americas great game the cias secret arabists and the shaping of the modern middle east

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America S Great Game

Author : Hugh Wilford
ISBN : 9780465069828
Genre : History
File Size : 44. 77 MB
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The Central Intelligence Agency's reputation in the Middle East today has been marred by waterboarding and drone strikes, yet in its earliest years the agency was actually the region's staunchest western ally. In America's Great Game, celebrated intelligence historian Hugh Wilford reveals how three colorful CIA operatives—Kermit and Archie Roosevelt, and maverick covert-ops expert Miles Copeland—attempted, futilely, to bring the U.S. and Middle East into harmony during the 1940s and ‘50s. Heirs to an American missionary tradition that taught them to treat Arabs and Muslims with respect and empathy, these CIA “Arabists” nevertheless behaved like political puppet-masters, orchestrating coup plots throughout the Middle East while seeking to sway public opinion in America against support for the new state of Israel. Their efforts, and ultimate failure, would doom U.S.-Middle Eastern relations for decades to come. Drawing on extensive new material, including declassified government records, private papers, and personal interviews, America's Great Game shows how three well-intentioned spies inadvertently ruptured relations between America and the Arab world.

America S Great Game

Author : Hugh Wilford
ISBN : 9780465019656
Genre : History
File Size : 24. 35 MB
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From the 9/11 attacks to waterboarding to drone strikes, relations between the United States and the Middle East seem caught in a downward spiral. And all too often, the Central Intelligence Agency has made the situation worse. But this crisis was not a historical inevitability—far from it. Indeed, the earliest generation of CIA operatives was actually the region’s staunchest western ally. In America’s Great Game, celebrated intelligence historian Hugh Wilford reveals the surprising history of the CIA’s pro-Arab operations in the 1940s and 50s by tracing the work of the agency’s three most influential—and colorful—officers in the Middle East. Kermit “Kim” Roosevelt was the grandson of Theodore Roosevelt and the first head of CIA covert action in the region; his cousin, Archie Roosevelt, was a Middle East scholar and chief of the Beirut station. The two Roosevelts joined combined forces with Miles Copeland, a maverick covert operations specialist who had joined the American intelligence establishment during World War II. With their deep knowledge of Middle Eastern affairs, the three men were heirs to an American missionary tradition that engaged Arabs and Muslims with respect and empathy. Yet they were also fascinated by imperial intrigue, and were eager to play a modern rematch of the “Great Game,” the nineteenth-century struggle between Britain and Russia for control over central Asia. Despite their good intentions, these “Arabists” propped up authoritarian regimes, attempted secretly to sway public opinion in America against support for the new state of Israel, and staged coups that irrevocably destabilized the nations with which they empathized. Their efforts, and ultimate failure, would shape the course of U.S.–Middle Eastern relations for decades to come. Based on a vast array of declassified government records, private papers, and personal interviews, America’s Great Game tells the riveting story of the merry band of CIA officers whose spy games forever changed U.S. foreign policy.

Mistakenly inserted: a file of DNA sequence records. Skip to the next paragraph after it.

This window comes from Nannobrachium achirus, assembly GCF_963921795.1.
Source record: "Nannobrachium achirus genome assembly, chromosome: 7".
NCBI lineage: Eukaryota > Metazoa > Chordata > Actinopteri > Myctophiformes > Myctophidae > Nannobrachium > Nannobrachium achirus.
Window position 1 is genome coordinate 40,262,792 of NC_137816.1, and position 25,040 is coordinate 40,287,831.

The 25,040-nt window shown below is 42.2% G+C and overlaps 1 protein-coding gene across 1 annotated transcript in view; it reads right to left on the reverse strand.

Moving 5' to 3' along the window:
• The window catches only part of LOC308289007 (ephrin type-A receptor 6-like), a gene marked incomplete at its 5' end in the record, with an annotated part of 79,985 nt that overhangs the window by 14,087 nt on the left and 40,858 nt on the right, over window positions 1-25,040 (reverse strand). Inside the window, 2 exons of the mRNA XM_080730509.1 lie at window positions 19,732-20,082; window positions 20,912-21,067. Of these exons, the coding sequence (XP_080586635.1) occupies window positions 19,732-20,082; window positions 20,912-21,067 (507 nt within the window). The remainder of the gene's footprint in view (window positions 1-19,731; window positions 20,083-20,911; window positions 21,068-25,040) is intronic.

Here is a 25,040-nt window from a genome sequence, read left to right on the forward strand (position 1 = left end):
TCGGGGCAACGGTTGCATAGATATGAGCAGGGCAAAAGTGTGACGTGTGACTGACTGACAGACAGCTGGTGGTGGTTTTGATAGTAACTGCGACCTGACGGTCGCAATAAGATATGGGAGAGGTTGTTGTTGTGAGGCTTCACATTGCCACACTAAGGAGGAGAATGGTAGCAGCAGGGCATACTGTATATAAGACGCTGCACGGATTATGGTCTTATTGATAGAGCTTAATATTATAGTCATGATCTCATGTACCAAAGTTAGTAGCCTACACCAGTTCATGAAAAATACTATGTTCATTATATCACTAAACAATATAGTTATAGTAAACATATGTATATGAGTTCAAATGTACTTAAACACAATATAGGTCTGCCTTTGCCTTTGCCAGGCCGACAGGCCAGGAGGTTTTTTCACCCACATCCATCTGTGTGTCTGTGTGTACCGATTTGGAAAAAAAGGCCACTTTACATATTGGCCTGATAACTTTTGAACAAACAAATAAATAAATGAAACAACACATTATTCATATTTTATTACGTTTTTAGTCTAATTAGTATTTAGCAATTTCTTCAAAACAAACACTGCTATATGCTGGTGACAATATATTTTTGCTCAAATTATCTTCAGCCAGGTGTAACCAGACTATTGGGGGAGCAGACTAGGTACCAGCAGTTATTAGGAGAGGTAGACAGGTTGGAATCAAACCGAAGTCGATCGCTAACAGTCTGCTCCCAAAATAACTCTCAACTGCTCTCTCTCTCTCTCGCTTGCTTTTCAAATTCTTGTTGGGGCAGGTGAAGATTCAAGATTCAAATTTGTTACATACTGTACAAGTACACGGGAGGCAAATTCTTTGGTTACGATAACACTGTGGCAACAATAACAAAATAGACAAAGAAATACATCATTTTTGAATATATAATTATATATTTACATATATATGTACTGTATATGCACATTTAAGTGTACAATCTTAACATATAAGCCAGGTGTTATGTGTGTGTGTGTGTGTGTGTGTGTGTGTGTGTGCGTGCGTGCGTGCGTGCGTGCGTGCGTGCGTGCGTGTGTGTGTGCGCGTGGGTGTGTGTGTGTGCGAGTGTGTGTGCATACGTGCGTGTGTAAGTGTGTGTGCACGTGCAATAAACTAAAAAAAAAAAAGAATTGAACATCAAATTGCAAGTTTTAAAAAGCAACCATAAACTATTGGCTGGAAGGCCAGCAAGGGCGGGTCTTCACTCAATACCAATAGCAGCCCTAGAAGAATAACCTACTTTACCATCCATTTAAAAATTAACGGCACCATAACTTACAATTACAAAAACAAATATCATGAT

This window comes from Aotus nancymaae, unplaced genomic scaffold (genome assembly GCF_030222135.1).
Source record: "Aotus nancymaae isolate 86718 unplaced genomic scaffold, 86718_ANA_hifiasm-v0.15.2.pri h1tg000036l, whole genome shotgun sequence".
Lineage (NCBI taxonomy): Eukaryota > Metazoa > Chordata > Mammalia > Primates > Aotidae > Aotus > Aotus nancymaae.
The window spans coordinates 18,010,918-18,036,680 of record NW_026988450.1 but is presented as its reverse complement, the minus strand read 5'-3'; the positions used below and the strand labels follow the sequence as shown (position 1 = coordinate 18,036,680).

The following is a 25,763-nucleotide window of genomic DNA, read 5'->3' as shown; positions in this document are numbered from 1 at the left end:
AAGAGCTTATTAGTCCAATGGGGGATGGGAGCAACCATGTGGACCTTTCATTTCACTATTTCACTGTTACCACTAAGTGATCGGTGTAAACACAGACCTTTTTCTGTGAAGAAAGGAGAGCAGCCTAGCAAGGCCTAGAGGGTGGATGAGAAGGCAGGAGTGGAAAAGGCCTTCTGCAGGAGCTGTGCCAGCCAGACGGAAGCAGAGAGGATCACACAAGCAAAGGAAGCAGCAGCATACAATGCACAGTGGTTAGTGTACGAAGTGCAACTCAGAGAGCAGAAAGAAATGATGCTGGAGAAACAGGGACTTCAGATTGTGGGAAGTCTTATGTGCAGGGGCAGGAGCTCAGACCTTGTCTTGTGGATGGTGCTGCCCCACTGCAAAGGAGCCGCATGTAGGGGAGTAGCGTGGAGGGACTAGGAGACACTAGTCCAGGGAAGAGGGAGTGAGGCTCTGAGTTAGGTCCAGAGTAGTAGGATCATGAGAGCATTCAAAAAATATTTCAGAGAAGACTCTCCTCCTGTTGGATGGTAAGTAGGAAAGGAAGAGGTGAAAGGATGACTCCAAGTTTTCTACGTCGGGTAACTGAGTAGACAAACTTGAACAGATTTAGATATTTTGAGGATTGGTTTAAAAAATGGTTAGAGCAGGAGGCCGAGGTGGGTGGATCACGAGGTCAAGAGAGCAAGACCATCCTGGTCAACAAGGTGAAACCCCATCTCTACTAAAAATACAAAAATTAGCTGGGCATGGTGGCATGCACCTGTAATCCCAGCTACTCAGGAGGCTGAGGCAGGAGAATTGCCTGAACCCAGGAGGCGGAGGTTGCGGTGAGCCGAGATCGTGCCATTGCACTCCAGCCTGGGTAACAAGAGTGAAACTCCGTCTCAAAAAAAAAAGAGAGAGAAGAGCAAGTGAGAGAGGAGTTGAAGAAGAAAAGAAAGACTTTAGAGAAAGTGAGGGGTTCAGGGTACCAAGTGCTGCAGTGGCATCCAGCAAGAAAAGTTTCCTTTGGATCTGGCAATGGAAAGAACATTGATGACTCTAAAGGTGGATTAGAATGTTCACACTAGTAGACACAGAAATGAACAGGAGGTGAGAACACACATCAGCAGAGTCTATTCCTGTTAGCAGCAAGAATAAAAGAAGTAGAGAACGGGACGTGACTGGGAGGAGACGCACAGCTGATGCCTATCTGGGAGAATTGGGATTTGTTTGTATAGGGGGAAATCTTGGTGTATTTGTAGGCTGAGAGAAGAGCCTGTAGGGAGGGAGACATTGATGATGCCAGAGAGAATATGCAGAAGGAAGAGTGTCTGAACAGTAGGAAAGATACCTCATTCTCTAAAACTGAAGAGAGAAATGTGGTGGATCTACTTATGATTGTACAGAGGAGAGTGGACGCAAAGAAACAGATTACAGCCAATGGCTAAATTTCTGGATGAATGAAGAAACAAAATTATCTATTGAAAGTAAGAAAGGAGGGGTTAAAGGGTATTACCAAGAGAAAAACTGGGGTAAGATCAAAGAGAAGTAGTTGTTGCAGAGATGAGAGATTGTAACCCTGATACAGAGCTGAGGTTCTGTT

America S Great Game

Author : Hugh Wilford
ISBN : 9780465069828
Genre : History
File Size : 70. 28 MB
Format : PDF, Mobi
Download : 149
Read : 289

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The Central Intelligence Agency's reputation in the Middle East today has been marred by waterboarding and drone strikes, yet in its earliest years the agency was actually the region's staunchest western ally. In America's Great Game, celebrated intelligence historian Hugh Wilford reveals how three colorful CIA operatives—Kermit and Archie Roosevelt, and maverick covert-ops expert Miles Copeland—attempted, futilely, to bring the U.S. and Middle East into harmony during the 1940s and ‘50s. Heirs to an American missionary tradition that taught them to treat Arabs and Muslims with respect and empathy, these CIA “Arabists” nevertheless behaved like political puppet-masters, orchestrating coup plots throughout the Middle East while seeking to sway public opinion in America against support for the new state of Israel. Their efforts, and ultimate failure, would doom U.S.-Middle Eastern relations for decades to come. Drawing on extensive new material, including declassified government records, private papers, and personal interviews, America's Great Game shows how three well-intentioned spies inadvertently ruptured relations between America and the Arab world.